By Jefferson Singer and Karen Skerrett

Jeanne looked at Barry at the other side of the couch in our office. She asked him if he remembered when they were first married and lived in a horrible one-bedroom apartment that barely had heat. Did he remember how each morning he would make her the worst coffee in the world, using a leaky filter and a banged up metal pot- how he would carry it to the bedroom while she was still just waking up? Barry nodded that he remembered. Jeanne continued to search his face, “Why is it that that coffee tasted so good to me and now we have the most expensive coffee-making contraption that money can buy, and I have to have my coffee just right, and I don’t even want you to touch the pot?”

At the heart of this exchange, Jeanne has told a “we-story”- a shared story between members of a couple that defines and guides their relationship. Jeanne told this story to remind Barry of what they have lost and need to find once more if their relationship is to improve.  In our new book, Positive Couple Therapy: Using We-stories to Enhance Resilience (Routledge), we provide a systematic approach for helping couples recover their unique we-stories in order to strengthen and/or rebuild struggling relationships.

Related: Cold Feet Before the Wedding? Reasons to Use Your Head

Couples therapy has long focused on the problems or what is wrong with too little attention paid to identifying and cultivating strengths, or what is right in the relationship. As couple therapists with nearly 70 years of combined experience, we have learned the critical importance of redirecting couples’ attention to the affirming qualities of their relationship such as security, empathy, respect, acceptance, pleasure, humor, and shared meaning.  We call these the 7 elements of We-ness (SERAPHS) and they are indeed the better angels of our relationships. Couples that feel this shared investment in each other possess the building blocks for healthy and resilient relationships, and this ingredient can be developed by finding and focusing on ‘we-stories’.  Once couples can identify a “we-story’, either recent or remote, they have a foundation that highlights what the relationship has to offer rather than what it lacks. Such a simple story can then become a metaphor, an image of what works between them and can be referred to during times of stress or challenge.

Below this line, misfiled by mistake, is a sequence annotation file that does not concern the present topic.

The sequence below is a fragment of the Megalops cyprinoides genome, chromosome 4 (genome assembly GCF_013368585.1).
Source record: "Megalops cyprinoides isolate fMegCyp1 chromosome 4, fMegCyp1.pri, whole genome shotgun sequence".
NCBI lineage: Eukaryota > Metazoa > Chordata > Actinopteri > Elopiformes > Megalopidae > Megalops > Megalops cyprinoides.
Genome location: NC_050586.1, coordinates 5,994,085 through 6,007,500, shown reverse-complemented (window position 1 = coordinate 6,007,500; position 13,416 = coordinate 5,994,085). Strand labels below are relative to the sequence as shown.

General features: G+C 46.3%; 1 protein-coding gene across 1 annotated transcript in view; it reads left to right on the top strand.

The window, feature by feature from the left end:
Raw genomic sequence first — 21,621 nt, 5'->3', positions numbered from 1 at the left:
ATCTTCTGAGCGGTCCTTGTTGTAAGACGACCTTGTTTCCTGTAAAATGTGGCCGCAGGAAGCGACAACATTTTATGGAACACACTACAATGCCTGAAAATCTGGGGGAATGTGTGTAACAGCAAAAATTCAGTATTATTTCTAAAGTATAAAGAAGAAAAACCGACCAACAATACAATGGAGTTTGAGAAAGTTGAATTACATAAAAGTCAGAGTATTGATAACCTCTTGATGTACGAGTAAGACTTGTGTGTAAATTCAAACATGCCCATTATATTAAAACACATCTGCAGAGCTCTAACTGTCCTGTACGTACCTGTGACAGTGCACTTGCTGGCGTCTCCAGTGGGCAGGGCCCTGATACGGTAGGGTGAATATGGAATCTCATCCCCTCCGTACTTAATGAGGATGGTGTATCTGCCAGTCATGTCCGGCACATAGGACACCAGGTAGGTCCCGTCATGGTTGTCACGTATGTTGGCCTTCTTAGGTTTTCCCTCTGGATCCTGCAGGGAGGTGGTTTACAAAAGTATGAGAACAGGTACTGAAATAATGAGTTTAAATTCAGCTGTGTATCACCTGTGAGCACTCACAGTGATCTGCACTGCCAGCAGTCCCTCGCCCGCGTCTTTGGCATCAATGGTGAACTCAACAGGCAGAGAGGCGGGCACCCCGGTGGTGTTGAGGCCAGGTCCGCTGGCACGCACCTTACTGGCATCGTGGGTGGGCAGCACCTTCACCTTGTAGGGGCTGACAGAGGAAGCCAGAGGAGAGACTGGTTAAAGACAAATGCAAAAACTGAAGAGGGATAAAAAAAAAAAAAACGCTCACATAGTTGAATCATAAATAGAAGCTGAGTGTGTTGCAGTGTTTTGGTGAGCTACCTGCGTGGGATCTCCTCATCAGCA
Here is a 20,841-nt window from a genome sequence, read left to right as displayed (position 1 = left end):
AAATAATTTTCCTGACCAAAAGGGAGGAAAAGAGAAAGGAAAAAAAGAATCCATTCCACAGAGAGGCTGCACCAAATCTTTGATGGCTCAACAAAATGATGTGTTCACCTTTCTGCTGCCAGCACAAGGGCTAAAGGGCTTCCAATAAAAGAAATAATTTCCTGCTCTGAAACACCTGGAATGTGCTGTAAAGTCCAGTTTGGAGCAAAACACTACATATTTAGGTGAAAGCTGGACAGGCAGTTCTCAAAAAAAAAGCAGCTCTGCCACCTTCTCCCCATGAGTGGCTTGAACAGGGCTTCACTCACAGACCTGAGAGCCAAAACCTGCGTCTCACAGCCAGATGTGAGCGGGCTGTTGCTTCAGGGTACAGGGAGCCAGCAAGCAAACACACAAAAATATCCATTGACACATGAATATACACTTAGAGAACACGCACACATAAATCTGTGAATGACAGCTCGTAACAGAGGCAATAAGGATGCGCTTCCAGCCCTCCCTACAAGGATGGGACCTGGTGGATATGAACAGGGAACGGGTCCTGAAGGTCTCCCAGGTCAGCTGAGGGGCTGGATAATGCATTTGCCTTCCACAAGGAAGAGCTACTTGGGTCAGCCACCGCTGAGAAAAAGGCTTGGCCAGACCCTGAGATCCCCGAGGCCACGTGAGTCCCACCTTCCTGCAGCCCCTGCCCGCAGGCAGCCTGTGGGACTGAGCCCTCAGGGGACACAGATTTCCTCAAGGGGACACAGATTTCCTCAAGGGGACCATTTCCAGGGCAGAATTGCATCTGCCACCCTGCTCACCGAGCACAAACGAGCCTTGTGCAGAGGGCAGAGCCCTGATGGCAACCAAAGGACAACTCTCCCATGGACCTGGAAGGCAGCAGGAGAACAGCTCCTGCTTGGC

Related: Why Looking for Love Is Like a Job Search

Positive couple therapy: Using we-stories to enhance resilience provides simple and practical tools for reclaiming positive stories of connection- stories that provide a sense of hope to relationships that have become distressed. Examples of we-stories can be found on our website: we-stories.com or through Amazon.

Jefferson Singer, PhD. is a Professor of Psychology at Connecticut College and in Private Practice.

Karen Skerrett, PhD. is Senior staff at The Family Institute/Center for Psychological Study and Associate Clinical Professor, Dept. of Psychology at Northwestern University.